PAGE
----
At her desk in blue scrubs, her curly hair escaping from a ponytail in humid wisps, Heidi Ross ’99 swipes a hand across her brow and sits up a little straighter as her FaceTime connectivity sticks. A minute ago she was elbow-deep in an aquarium, working alongside fellow staff at the El Valle Amphibian Conservation Center (EVACC) to disinfect the tanks that hold eight of the most critically endangered species of frogs on the planet. In the background, a coworker flits back and forth, walking individual frogs across the lab to a scale, recording their weights in order to separate larger adult frogs from lighter specimens.
What they do at this small laboratory on the grounds of a sleepy private zoo in central Panama sounds simple, but in the realm of international amphibian conservation, it’s as rare as the species they protect: EVACC successfully breeds frogs.
“Well, that’s not quite right,” Ross—ever the precise technician—explains. “Frogs breed frogs. We just provide them the conditions that make it successful in captivity.”
Her modesty is both native-Midwestern and intentional. Ross has felt the pressure of dire circumstance for so long she doesn’t trifle with recognition—and there’s been a lot of it, starting with front-page coverage in the Washington Post soon after EVACC’s inception. In 2012, their work won the international Conservation Award from San Diego Zoo Global, a distinction shared by pioneering biologists such as Jane Goodall.
EVACC also comprises a full chapter of the New York Times best seller The Sixth Extinction: An Unnatural History by Elizabeth Kolbert, and appears in both Goodall’s book, Hope for Animals and Their World: How Endangered Species are Being Rescued from the Brink, and 100 Heartbeats: The Race to Save Earth’s Most Endangered Species by Jeff Corwin. In addition, multiple documentaries have been filmed at EVACC, including one for the program PBS Nature, Frogs: The Thin Green Line.
Why frogs? “After Luther, I joined the Peace Corps and was assigned to a small village in Omar Torrijos National Park in Coclé Province, Panama—a three-hour hike-in location—and happened on my first trip out of my village to meet up with a group of American university students studying amphibians on the Caribbean coast,” Ross writes. Their professor was Karen Lips, then of Southern Illinois University, whose tracking of die-off in wild amphibian populations contributed to international recognition of the deadliest threat to biodiversity in recorded history: Batrachochytrium dendrobatidis, or Bd.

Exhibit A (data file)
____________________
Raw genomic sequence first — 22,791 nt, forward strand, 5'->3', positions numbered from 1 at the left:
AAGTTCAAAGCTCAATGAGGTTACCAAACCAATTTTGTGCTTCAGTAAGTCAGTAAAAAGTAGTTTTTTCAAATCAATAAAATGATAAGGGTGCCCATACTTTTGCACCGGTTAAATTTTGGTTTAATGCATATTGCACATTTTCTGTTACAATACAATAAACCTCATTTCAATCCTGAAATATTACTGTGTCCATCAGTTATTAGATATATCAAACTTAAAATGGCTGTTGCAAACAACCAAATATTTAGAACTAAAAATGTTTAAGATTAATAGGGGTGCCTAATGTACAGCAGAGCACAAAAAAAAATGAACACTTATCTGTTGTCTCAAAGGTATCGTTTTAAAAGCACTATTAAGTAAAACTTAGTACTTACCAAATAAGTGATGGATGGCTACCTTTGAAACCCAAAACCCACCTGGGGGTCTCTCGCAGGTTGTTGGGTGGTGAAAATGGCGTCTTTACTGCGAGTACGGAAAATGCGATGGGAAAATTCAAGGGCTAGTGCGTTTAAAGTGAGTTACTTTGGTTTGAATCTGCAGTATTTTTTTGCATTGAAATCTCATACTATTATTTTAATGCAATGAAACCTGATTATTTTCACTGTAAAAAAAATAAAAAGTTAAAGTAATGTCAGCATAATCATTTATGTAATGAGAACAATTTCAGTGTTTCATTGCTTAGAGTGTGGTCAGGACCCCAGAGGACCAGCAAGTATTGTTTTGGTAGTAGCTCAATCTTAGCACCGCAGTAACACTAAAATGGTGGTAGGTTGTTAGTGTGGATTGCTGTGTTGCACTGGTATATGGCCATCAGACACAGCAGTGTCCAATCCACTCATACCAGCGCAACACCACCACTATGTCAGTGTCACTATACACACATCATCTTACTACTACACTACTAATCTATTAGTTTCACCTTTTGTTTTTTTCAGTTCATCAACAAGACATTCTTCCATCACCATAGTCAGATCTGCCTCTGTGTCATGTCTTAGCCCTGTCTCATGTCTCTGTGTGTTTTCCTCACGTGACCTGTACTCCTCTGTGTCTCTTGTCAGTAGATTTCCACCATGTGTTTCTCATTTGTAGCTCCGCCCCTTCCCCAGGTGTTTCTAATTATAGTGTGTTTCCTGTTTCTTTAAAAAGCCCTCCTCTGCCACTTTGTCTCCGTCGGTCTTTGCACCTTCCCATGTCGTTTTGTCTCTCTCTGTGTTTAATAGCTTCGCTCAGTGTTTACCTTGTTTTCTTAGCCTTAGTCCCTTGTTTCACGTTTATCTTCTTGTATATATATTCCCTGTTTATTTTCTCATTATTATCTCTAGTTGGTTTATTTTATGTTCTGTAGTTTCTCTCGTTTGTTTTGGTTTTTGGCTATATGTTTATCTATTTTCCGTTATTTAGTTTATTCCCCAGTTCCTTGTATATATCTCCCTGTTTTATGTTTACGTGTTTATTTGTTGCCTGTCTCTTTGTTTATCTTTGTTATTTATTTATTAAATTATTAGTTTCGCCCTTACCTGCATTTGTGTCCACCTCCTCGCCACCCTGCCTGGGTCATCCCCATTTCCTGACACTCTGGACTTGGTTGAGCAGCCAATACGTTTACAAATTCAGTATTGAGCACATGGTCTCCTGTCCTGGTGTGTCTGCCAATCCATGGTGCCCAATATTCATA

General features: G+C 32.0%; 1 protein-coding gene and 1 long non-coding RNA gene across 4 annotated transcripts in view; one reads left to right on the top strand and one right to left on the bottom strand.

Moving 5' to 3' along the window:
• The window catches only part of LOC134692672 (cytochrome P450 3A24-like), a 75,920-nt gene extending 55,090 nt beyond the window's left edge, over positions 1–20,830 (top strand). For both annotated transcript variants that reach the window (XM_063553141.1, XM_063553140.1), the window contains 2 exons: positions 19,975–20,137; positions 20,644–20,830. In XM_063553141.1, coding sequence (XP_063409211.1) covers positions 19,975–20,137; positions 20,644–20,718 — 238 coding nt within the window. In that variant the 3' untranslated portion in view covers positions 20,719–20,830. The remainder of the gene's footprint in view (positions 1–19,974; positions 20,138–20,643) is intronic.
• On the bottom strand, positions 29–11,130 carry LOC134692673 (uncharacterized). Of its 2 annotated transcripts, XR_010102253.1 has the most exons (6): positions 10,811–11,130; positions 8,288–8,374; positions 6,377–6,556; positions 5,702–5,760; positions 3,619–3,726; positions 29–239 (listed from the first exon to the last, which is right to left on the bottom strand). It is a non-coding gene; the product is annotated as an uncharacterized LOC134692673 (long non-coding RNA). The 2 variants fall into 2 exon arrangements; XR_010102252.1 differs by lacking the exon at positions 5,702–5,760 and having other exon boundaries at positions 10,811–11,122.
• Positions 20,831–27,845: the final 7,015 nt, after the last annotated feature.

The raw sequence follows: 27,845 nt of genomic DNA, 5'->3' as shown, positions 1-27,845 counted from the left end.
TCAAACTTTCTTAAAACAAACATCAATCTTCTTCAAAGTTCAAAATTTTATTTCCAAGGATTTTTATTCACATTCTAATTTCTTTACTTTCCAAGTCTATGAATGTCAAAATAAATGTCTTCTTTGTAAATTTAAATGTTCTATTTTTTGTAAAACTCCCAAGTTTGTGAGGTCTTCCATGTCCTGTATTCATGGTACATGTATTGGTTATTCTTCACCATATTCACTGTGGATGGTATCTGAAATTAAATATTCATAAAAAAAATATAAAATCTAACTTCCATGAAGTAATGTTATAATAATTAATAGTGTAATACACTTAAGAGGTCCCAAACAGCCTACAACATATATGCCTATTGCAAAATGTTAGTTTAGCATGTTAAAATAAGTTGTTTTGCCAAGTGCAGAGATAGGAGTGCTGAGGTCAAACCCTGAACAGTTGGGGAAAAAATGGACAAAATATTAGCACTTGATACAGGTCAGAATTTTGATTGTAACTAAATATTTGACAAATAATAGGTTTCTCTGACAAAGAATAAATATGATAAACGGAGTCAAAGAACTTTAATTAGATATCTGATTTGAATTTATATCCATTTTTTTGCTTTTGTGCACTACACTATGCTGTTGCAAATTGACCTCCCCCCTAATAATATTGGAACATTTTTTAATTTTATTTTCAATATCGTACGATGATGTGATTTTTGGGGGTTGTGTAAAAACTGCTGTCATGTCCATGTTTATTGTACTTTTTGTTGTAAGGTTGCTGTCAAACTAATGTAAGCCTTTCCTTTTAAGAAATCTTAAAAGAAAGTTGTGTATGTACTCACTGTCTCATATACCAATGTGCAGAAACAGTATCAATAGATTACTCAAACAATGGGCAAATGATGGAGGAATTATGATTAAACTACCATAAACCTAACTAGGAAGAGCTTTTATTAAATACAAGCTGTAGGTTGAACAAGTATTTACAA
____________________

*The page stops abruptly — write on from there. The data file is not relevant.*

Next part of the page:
Likely gaining momentum in wild populations since the 1970s, Bd flourishes in cool, moist climates and causes fatal chytridiomycosis, or chytrid, obliterating whole amphibian communities within just weeks or months of infection. Chytrid kills frogs by crippling the condition and function of their permeable skin, essentially starving them of nutrients and oxygen, while causing lethargy and loss of righting reflex—dead frogs are found “frozen,” sitting in the last position they could muster as their organs gave out.
A full one-third of the world’s amphibian species are affected by this fungus, with an estimated 200 previously healthy species on the cusp of extinction in fewer than 30 years. There is no known way to eradicate the fungus from wild habitat, and its effects appear unprecedented. “Once amphibians are eliminated from an ecosystem, everything else changes,” Lips explains in a University of Maryland interview. “Snakes disappear, algae grows, sediments accumulate and affect water quality. We don’t know yet how many of these changes are irrevocable.”
Ross, a biology major with research interests in entomology, started working with Lips and her students each year in the field, hiking at night to document populations. Eventually she stayed on in Panama just to work with visiting scientific expeditions.
“It got eerie,” Ross says. “When we started, you could easily spend four or five hours traveling just 200 meters—the mere distance from Valders to the library parking lot at Luther—documenting 20 species or more, calling, eating, and carrying on. After the fungus moved through—I remember the first time I encountered this—a familiar, busy area would be silent. Silent! Except for the rushing of water and the wind blowing through the trees or the occasional call from a night bird or mammal. It was real, and from that moment on, I dedicated my life to doing whatever I could to help keep these voices from disappearing from the planet altogether.”